67 votes
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Easy explanation of "IND-" security notions?

The ideal encryption scheme $E$ would be one that, for every ciphertext $C=E(K, M)$, if the key remains secret for the adversary, the probability of identifying $M$ is negligible. Since that is not ...
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29 votes
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What do the signature security abbreviations like EUF-CMA mean?

Notation. Sets are represented using the calligraphic font and algorithms using the straight font. Throughout, $\Sigma:=(\mathsf{K},\mathsf{S},\mathsf{V})$ denotes a signature scheme on a key-space $\...
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  • 4,503
22 votes

Possibility of Chosen Plaintext Attack (CPA) in real-world scenario?

Bruce Schneier foresaw your skepticism and directly answered this question in "Applied Cryptography": Known-plaintext attacks and chosen-plaintext attacks are more common than you might think. It ...
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  • 321
21 votes
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If RSA is only used to encrypt symmetric keys which are random, what's wrong with textbook RSA?

This is a common mistake, so I'd like to give an in-depth answer. Basically, what you are proposing is to rely on the ONE-WAYNESS of RSA as a ONE-WAY FUNCTION, rather than relying on its CPA or CCA ...
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20 votes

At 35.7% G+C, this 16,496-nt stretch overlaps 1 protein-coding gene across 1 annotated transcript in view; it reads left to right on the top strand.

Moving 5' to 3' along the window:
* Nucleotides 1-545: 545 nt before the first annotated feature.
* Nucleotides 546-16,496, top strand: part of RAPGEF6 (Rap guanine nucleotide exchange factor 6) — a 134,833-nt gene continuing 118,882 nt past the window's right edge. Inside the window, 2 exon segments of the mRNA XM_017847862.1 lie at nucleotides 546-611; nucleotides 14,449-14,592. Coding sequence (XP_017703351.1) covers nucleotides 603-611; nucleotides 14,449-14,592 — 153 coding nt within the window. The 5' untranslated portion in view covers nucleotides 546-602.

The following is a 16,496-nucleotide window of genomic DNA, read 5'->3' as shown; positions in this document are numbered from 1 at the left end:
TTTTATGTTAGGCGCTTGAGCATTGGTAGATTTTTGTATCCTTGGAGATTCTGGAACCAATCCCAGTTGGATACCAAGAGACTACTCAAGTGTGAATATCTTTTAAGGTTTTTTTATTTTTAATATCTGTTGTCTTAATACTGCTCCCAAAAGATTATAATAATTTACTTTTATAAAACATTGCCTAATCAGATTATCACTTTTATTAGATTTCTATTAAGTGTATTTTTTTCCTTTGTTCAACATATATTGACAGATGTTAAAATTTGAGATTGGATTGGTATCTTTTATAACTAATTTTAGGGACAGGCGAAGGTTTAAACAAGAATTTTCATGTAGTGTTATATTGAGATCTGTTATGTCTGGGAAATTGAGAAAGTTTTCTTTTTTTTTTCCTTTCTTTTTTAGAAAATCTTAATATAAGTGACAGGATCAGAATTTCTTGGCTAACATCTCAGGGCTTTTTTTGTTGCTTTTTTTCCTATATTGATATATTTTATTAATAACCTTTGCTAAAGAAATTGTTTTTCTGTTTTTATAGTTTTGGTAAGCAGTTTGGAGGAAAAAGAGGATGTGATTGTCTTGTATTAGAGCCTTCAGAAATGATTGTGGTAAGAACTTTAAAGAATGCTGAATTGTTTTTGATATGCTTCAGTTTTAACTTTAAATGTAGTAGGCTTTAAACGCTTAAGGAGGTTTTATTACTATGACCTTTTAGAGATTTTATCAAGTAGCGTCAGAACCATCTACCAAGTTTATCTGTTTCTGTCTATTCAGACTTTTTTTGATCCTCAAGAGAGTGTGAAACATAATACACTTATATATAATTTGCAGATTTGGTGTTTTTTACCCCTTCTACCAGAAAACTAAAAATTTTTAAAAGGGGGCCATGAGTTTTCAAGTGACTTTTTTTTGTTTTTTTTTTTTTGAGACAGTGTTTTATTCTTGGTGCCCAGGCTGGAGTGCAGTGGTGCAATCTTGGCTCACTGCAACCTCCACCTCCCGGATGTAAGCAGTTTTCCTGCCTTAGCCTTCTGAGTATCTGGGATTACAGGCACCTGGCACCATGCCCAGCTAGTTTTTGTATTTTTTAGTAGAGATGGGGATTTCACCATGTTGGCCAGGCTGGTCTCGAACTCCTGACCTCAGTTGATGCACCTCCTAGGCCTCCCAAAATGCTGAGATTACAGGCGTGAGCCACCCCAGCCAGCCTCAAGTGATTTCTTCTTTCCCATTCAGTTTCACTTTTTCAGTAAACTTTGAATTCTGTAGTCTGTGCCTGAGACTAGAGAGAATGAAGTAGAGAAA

Why is CBC with predictable IV considered insecure against chosen-plaintext attack?

If your IV is predictable this is as (in)secure as assuming that you have a zero vector IV. And a zero vector IV allows you to perform a so-called Adaptive Chosen Plaintext Attack (ACPA). Why? ...
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  • 345
17 votes

Possibility of Chosen Plaintext Attack (CPA) in real-world scenario?

It's not necessary that you encounter a situation like this in the real world to motivate the definition. There are some weaker adversaries that you would like to rule out in your security model, and ...
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  • 3,802
17 votes

Possibility of Chosen Plaintext Attack (CPA) in real-world scenario?

Practical chosen-plaintext attacks have been discovered against modern cryptosystems like TLS/SSL. One noteworthy type of vulnerability can occur when a cryptosystem includes a compression step before ...
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14 votes
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Does IND-CPA imply PRF?

If there exists an IND-CPA symmetric encryption scheme (where the key is shorter than the total length of the messages, i.e., the scheme is not the OTP), then there are one-way functions. A sequence ...
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12 votes
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What are the practical implications of ciphertext distinguishability?

This isn't really a "hard" answer, but an attempt to give some intuition or motivation. One can interpret indistinguishability as an overapproximation of the most common notions of security: Any ...
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12 votes
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Chosen Plaintext attack on AES in ECB mode